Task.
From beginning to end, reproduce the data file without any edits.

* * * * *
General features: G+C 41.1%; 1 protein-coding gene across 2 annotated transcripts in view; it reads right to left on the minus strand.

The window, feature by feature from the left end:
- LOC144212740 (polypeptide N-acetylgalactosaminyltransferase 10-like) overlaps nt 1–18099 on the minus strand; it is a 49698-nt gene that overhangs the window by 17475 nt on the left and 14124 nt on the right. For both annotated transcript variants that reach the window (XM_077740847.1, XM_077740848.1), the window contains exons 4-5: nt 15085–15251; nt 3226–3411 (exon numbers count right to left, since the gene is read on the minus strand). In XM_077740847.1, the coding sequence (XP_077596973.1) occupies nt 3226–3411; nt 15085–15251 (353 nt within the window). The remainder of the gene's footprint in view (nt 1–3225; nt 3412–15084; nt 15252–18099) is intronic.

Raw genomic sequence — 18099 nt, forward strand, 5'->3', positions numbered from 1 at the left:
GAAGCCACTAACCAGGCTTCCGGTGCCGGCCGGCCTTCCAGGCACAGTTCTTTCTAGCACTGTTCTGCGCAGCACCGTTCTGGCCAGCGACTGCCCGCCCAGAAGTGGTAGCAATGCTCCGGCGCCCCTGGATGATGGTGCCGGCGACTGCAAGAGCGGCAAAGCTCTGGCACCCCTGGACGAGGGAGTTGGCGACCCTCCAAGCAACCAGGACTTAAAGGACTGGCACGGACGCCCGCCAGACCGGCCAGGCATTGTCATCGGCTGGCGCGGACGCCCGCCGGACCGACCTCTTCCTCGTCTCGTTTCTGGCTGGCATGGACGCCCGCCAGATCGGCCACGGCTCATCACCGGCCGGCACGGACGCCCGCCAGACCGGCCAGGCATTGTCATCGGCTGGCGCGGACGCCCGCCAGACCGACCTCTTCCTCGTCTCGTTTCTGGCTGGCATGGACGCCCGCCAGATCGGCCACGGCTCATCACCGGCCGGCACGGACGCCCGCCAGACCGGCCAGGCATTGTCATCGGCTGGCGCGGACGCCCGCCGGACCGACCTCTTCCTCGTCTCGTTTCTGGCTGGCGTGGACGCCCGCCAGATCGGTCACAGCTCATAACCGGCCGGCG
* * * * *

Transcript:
General features: G+C 41.1%; 1 protein-coding gene across 2 annotated transcripts in view; it reads right to left on the minus strand.

The window, feature by feature from the left end:
- LOC144212740 (polypeptide N-acetylgalactosaminyltransferase 10-like) overlaps nt 1–18099 on the minus strand; it is a 49698-nt gene that overhangs the window by 17475 nt on the left and 14124 nt on the right. For both annotated transcript variants that reach the window (XM_077740847.1, XM_077740848.1), the window contains exons 4-5: nt 15085–15251; nt 3226–3411 (exon numbers count right to left, since the gene is read on the minus strand). In XM_077740847.1, the coding sequence (XP_077596973.1) occupies nt 3226–3411; nt 15085–15251 (353 nt within the window). The remainder of the gene's footprint in view (nt 1–3225; nt 3412–15084; nt 15252–18099) is intronic.

Raw genomic sequence — 18099 nt, forward strand, 5'->3', positions numbered from 1 at the left:
GAAGCCACTAACCAGGCTTCCGGTGCCGGCCGGCCTTCCAGGCACAGTTCTTTCTAGCACTGTTCTGCGCAGCACCGTTCTGGCCAGCGACTGCCCGCCCAGAAGTGGTAGCAATGCTCCGGCGCCCCTGGATGATGGTGCCGGCGACTGCAAGAGCGGCAAAGCTCTGGCACCCCTGGACGAGGGAGTTGGCGACCCTCCAAGCAACCAGGACTTAAAGGACTGGCACGGACGCCCGCCAGACCGGCCAGGCATTGTCATCGGCTGGCGCGGACGCCCGCCGGACCGACCTCTTCCTCGTCTCGTTTCTGGCTGGCATGGACGCCCGCCAGATCGGCCACGGCTCATCACCGGCCGGCACGGACGCCCGCCAGACCGGCCAGGCATTGTCATCGGCTGGCGCGGACGCCCGCCAGACCGACCTCTTCCTCGTCTCGTTTCTGGCTGGCATGGACGCCCGCCAGATCGGCCACGGCTCATCACCGGCCGGCACGGACGCCCGCCAGACCGGCCAGGCATTGTCATCGGCTGGCGCGGACGCCCGCCGGACCGACCTCTTCCTCGTCTCGTTTCTGGCTGGCGTGGACGCCCGCCAGATCGGTCACAGCTCATAACCGGCCGGCG